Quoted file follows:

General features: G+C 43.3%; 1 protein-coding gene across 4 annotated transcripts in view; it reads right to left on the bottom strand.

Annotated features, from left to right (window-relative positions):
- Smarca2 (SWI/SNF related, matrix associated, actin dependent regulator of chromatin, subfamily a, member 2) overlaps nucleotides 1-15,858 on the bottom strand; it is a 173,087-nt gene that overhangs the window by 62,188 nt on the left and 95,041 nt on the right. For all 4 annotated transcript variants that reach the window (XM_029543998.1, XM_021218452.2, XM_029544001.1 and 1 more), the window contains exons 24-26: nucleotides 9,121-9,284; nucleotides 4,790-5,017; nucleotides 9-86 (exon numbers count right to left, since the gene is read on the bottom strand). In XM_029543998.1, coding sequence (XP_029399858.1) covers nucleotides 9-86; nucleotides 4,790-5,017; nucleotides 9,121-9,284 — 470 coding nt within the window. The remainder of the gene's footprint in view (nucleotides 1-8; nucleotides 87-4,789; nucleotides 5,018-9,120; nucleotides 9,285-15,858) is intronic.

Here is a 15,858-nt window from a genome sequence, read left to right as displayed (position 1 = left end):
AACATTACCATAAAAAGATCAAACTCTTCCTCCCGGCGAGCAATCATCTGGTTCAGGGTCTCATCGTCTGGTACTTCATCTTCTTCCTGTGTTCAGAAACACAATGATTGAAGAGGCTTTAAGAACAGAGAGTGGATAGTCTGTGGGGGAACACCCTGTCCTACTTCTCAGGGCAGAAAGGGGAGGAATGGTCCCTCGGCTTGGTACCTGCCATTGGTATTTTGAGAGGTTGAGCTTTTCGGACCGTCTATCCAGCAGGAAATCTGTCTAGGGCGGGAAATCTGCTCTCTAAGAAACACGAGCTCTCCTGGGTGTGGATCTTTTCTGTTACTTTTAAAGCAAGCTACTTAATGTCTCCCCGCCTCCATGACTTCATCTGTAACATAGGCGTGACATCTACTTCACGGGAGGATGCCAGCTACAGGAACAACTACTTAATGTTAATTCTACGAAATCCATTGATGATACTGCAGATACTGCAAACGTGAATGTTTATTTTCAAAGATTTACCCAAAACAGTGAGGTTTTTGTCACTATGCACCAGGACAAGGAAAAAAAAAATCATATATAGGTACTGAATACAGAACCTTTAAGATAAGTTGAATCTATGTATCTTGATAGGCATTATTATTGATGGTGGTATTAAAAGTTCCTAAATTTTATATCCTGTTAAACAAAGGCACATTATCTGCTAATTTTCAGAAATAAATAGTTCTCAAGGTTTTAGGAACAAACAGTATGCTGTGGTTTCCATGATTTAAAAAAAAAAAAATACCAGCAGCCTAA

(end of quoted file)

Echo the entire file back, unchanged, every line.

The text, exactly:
General features: G+C 43.3%; 1 protein-coding gene across 4 annotated transcripts in view; it reads right to left on the bottom strand.

Annotated features, from left to right (window-relative positions):
- Smarca2 (SWI/SNF related, matrix associated, actin dependent regulator of chromatin, subfamily a, member 2) overlaps nucleotides 1-15,858 on the bottom strand; it is a 173,087-nt gene that overhangs the window by 62,188 nt on the left and 95,041 nt on the right. For all 4 annotated transcript variants that reach the window (XM_029543998.1, XM_021218452.2, XM_029544001.1 and 1 more), the window contains exons 24-26: nucleotides 9,121-9,284; nucleotides 4,790-5,017; nucleotides 9-86 (exon numbers count right to left, since the gene is read on the bottom strand). In XM_029543998.1, coding sequence (XP_029399858.1) covers nucleotides 9-86; nucleotides 4,790-5,017; nucleotides 9,121-9,284 — 470 coding nt within the window. The remainder of the gene's footprint in view (nucleotides 1-8; nucleotides 87-4,789; nucleotides 5,018-9,120; nucleotides 9,285-15,858) is intronic.

Here is a 15,858-nt window from a genome sequence, read left to right as displayed (position 1 = left end):
AACATTACCATAAAAAGATCAAACTCTTCCTCCCGGCGAGCAATCATCTGGTTCAGGGTCTCATCGTCTGGTACTTCATCTTCTTCCTGTGTTCAGAAACACAATGATTGAAGAGGCTTTAAGAACAGAGAGTGGATAGTCTGTGGGGGAACACCCTGTCCTACTTCTCAGGGCAGAAAGGGGAGGAATGGTCCCTCGGCTTGGTACCTGCCATTGGTATTTTGAGAGGTTGAGCTTTTCGGACCGTCTATCCAGCAGGAAATCTGTCTAGGGCGGGAAATCTGCTCTCTAAGAAACACGAGCTCTCCTGGGTGTGGATCTTTTCTGTTACTTTTAAAGCAAGCTACTTAATGTCTCCCCGCCTCCATGACTTCATCTGTAACATAGGCGTGACATCTACTTCACGGGAGGATGCCAGCTACAGGAACAACTACTTAATGTTAATTCTACGAAATCCATTGATGATACTGCAGATACTGCAAACGTGAATGTTTATTTTCAAAGATTTACCCAAAACAGTGAGGTTTTTGTCACTATGCACCAGGACAAGGAAAAAAAAAATCATATATAGGTACTGAATACAGAACCTTTAAGATAAGTTGAATCTATGTATCTTGATAGGCATTATTATTGATGGTGGTATTAAAAGTTCCTAAATTTTATATCCTGTTAAACAAAGGCACATTATCTGCTAATTTTCAGAAATAAATAGTTCTCAAGGTTTTAGGAACAAACAGTATGCTGTGGTTTCCATGATTTAAAAAAAAAAAAATACCAGCAGCCTAA